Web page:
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What are some unusual facts about U.S. presidents?

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One unusual fact about former presidents John Adams and Thomas Jefferson is that both died on Independence Day in 1826, 50 years after the singing of the Declaration of Independence. They died within five hours of each other.

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Some unusual facts also surround two presidents who served a century apart from each other: Abraham Lincoln and John F. Kennedy. Lincoln became a congressman in 1846 and president in 1860, while Kennedy became a congressman in 1946 and president in 1960. Shots to their heads killed both presidents, each on Friday. Men named Johnson succeeded both assassinated presidents: Andrew Johnson succeeded Lincoln and Lyndon Johnson succeeded Kennedy. Coincidentally, both Johnsons were born 100 years apart, in 1808 and 1908, respectively.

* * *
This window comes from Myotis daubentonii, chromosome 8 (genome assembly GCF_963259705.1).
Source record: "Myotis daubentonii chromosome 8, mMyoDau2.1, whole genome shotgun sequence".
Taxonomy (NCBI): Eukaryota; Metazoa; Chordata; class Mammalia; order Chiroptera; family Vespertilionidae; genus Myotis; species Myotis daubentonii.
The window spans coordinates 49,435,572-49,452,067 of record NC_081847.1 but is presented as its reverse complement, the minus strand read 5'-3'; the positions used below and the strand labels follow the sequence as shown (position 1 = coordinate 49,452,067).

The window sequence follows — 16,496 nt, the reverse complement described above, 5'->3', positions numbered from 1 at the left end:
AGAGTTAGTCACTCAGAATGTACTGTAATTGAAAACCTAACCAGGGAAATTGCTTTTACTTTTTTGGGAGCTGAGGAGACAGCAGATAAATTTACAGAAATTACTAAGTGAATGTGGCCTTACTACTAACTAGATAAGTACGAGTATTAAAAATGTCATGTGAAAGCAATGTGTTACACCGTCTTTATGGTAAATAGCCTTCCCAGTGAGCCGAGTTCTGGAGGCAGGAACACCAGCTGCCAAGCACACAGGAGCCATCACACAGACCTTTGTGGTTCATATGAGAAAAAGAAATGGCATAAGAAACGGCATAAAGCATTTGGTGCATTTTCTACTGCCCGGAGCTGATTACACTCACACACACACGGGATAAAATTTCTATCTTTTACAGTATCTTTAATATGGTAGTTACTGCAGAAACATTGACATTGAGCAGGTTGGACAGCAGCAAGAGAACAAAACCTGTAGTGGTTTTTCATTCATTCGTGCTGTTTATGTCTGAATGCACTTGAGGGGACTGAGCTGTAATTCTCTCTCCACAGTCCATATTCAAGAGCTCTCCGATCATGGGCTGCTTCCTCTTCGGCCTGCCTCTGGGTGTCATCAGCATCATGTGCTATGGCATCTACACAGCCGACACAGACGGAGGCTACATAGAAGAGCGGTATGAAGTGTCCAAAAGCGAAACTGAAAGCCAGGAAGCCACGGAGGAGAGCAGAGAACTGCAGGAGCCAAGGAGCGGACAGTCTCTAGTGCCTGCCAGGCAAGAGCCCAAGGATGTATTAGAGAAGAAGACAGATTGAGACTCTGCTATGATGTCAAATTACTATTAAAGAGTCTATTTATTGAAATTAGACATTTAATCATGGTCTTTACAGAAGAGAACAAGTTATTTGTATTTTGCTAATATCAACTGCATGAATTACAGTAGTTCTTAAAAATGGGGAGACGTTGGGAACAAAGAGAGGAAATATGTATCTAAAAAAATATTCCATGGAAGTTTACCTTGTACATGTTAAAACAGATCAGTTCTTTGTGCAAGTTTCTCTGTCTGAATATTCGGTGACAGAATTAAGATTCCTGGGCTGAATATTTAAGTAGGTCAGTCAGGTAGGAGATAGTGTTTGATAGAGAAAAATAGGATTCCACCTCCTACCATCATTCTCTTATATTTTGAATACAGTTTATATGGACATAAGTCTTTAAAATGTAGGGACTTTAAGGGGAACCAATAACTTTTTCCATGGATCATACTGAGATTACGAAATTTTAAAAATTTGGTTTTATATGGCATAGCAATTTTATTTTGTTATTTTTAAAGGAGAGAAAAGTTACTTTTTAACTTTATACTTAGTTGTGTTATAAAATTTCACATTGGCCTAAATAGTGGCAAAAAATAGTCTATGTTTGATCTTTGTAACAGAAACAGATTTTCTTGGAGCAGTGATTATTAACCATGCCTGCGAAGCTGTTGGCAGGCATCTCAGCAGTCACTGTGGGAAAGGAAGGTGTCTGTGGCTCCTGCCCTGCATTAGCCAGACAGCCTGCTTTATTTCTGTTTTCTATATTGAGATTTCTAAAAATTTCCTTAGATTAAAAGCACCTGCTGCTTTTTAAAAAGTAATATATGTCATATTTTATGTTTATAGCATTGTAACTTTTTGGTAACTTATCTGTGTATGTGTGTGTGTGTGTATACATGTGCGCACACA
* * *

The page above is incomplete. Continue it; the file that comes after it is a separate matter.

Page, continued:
Some other unusual facts about U.S. presidents include the ticketing of Ulysses S. Grant, the 18th president of the United States. Grant received a $20 citation for speeding in his horse and buggy in Washington, D.C. He wasn’t the only president to face legal troubles; police arrested John Adams and Thomas Jefferson for driving a carriage in the countryside on a Sunday, a practice forbidden at the time.

Abraham Lincoln, who was the tallest U.S. president and stood 6 foot 4 inches, is the only president who was also a licensed bartender, as of 2015. Lincoln co-owned the Berry and Lincoln saloon in Springfield, Illinois. The only president to ever work as a hangman was Grover Cleveland; he hung two men during his role as sheriff in Erie County, New York.

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